Himalayan Vulture Facts

Himalayan Vulture Profile

Arguably the largest and heaviest bird patrolling the Himalayas, this creature forms a long and boxy shadow over the ground beneath with phenomenal wings and a golden shaggy, insulated coat. 

Their relatively featherless heads sport a concentrated and intelligent expression, with a hint of prehistoric ferocity. Luckily, they’re scavengers. And immense ones, at that. 

This absolutely fantastic animal is the Himalayan griffon vulture.

Himalayan Vulture Facts

Himalayan Vulture Facts Overview

Habitat: Mountain range, high altitude
Location: Central to Southeast Asia
Lifespan: 18+ years
Size: More than 3m (10 ft) wingspan
Weight: Up to 12kg (26lb)
Colour: Golden brown 
Diet: Carrion
Predators: None
Top Speed: Unknown
No. of Species: 1
Conservation Status: Near Threatened (IUCN)

The Himalayan vulture is an old world vulture, that’s native to the (you guessed it) Himalayas, and Tibetan plateau.

Himalayan griffon vultures are formidable beasts, capable of living in environments and feasting on meat that would quickly put an end to any common animal. And this toughness is the source of both its success, and its potential downfall.

These birds are opportunistic scavengers that serve a useful purpose in the ecosystem, but their habitat makes them hard to monitor, and we’re seeing rapid declines in the populations of this spectacular bird as they are affected by livestock farming practices.

Interesting Himalayan Vulture Facts

1. It’s one of the largest birds in the Himalayas

These incredible birds can have a winspan up to 3m (10ft 2) in length and weigh as much as 12kg.

They are similar size to the cinereous vulture, but is typically heavier than the himalayan vulture. For that reason, they didn’t quite make the largest flying birds in the world list, but it was incredibly close.

They nest up high on the edge of cliff faces and ledges in small groups of 5-7 birds.

Himalayan Vulture flying wingspan

2. They eat people, often

In fact, this bird species has probably eaten more people than any other. They’re well known for it. In some communities within the range of these ancient carnivores, offerings of human flesh are part and parcel of life in the village.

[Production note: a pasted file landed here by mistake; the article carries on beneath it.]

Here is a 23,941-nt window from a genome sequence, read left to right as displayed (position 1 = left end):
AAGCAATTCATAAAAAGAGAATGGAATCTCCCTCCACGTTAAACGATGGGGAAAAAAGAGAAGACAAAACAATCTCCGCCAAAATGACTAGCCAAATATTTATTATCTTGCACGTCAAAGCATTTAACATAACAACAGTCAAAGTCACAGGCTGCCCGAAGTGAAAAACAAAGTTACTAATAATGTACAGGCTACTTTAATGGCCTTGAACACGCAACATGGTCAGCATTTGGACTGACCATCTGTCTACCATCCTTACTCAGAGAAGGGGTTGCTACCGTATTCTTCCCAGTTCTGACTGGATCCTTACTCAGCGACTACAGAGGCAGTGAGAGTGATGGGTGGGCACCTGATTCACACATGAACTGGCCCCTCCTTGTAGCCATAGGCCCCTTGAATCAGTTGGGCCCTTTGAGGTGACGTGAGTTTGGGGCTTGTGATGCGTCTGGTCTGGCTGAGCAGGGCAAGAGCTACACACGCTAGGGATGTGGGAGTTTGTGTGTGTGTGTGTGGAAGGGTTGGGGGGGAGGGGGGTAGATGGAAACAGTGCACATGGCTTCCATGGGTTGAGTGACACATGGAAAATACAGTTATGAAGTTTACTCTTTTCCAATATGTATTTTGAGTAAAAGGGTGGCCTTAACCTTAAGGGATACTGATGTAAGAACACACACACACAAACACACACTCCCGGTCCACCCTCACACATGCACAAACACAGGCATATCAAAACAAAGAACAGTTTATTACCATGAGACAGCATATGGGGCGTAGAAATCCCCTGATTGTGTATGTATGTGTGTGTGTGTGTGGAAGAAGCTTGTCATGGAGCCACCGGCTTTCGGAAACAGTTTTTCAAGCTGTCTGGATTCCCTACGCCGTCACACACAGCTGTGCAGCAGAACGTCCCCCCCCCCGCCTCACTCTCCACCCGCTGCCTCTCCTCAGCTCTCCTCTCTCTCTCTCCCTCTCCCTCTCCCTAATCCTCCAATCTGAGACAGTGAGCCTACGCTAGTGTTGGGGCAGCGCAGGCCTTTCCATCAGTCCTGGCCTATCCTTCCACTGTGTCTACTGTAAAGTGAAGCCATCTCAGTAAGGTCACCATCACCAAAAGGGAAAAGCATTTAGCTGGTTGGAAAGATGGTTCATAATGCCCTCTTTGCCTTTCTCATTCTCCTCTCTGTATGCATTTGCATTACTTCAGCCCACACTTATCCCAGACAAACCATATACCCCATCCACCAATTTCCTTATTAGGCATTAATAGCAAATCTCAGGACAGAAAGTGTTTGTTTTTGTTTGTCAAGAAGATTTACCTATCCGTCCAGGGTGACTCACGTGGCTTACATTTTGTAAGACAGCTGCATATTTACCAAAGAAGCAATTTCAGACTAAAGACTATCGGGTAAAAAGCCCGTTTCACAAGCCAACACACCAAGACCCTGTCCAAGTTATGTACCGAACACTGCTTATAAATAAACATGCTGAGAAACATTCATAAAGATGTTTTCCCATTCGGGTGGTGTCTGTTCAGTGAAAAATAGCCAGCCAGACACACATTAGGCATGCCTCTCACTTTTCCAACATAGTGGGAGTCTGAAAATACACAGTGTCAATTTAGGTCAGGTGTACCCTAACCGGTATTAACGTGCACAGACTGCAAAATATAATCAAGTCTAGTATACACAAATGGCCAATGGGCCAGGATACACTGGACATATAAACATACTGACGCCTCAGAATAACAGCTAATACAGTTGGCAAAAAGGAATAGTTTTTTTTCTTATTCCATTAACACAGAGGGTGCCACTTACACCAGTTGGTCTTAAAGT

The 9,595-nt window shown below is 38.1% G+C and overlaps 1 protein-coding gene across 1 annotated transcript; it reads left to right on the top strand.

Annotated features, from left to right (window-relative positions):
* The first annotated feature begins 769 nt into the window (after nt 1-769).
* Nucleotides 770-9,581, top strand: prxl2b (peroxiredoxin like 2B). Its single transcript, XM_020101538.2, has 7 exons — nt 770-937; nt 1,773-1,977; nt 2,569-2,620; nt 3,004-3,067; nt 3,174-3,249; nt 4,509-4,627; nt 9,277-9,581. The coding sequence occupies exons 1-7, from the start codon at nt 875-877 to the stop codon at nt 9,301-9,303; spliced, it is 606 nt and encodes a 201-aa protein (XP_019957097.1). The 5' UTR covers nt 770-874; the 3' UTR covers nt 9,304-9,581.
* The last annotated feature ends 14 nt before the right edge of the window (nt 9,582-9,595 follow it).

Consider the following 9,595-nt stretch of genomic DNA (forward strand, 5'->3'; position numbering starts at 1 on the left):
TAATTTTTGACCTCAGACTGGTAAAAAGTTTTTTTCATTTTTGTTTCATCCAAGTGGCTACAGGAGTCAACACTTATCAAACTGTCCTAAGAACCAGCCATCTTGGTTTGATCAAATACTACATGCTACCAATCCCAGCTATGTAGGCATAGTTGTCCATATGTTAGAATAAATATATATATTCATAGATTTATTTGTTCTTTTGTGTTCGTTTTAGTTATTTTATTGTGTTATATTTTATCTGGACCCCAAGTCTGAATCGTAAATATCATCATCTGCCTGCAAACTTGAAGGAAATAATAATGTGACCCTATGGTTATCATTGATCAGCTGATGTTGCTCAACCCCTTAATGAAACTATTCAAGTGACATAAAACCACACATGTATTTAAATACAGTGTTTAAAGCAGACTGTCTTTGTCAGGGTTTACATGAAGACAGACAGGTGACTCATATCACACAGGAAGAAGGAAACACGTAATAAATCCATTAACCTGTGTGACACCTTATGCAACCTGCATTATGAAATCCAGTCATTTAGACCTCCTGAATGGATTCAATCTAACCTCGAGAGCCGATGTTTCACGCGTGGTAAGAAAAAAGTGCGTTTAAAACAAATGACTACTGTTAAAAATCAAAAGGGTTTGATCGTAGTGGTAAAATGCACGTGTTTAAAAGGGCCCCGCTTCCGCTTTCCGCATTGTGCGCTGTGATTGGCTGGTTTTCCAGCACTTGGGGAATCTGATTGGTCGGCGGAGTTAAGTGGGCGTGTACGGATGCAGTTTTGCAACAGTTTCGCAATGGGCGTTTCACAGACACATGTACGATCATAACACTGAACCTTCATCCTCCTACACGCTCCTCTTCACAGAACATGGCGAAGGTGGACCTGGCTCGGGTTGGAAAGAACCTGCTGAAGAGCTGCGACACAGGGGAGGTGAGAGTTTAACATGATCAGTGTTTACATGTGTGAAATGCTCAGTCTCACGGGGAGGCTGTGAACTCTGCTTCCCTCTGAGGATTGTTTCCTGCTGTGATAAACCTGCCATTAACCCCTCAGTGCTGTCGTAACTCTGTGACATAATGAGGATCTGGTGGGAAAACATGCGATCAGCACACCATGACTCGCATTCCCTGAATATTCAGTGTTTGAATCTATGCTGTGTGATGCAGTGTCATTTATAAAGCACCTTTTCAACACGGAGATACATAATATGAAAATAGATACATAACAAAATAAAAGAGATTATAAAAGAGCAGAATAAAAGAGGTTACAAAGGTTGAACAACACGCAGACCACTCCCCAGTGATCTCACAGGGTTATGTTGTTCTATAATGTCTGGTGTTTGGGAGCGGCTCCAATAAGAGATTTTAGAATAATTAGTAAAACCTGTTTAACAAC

Thankfully, they don’t much care for those of us among the living. “Sky burials” are commonly performed in multiple countries around the Himalayas. 

Tibet, India, Mongolia, and numerous Chinese territories are among several places in which this ancient Buddhist tradition is honoured, and it basically involved ceremoniously offering your grandmother up as bird feed. 

The two major birds that show up at this feast are the Asian griffon vultures, our friend the Himalayan vulture being one of them. 

This is considered a great honour to the dead and for good reason. Buddhist societies generally have a much more integrated existence with nature than those from Western traditions, and a lot more respect goes to our animal companions. 

It’s actually considered a very bad sign of the birds don’t want to eat you after you die. But this isn’t simply a spiritual practice, either. 1

3. This is actually a really good idea

Despite the reasonable hesitation that comes with the idea of teaching a large and powerful raptor to consider human flesh a delicacy, there is sound logic behind this tradition. 

As scavengers, vultures play a significant role in disease mitigation. Not only do they clean up a lot of the rotting mess that humans and other animals leave behind when they die, but they also have an inherent resilience to pathogens that allows them to neutralise things that would make the rest of us very sick.

Not only that, but humans make up an unfair and disproportionate amount of biomass, and simply burning that off in cremations does a lot less to recycle nutrients into the environment than simply feeding it to a carnivore, who will then convert it to useful fertiliser for the next generation of the ecological cycle. 

Himalayan Vultures

4. They have a death rattle

If all of this wasn’t ominous enough, these vultures follow the playbook of the German Stuka and descend with an alarming rattling sound.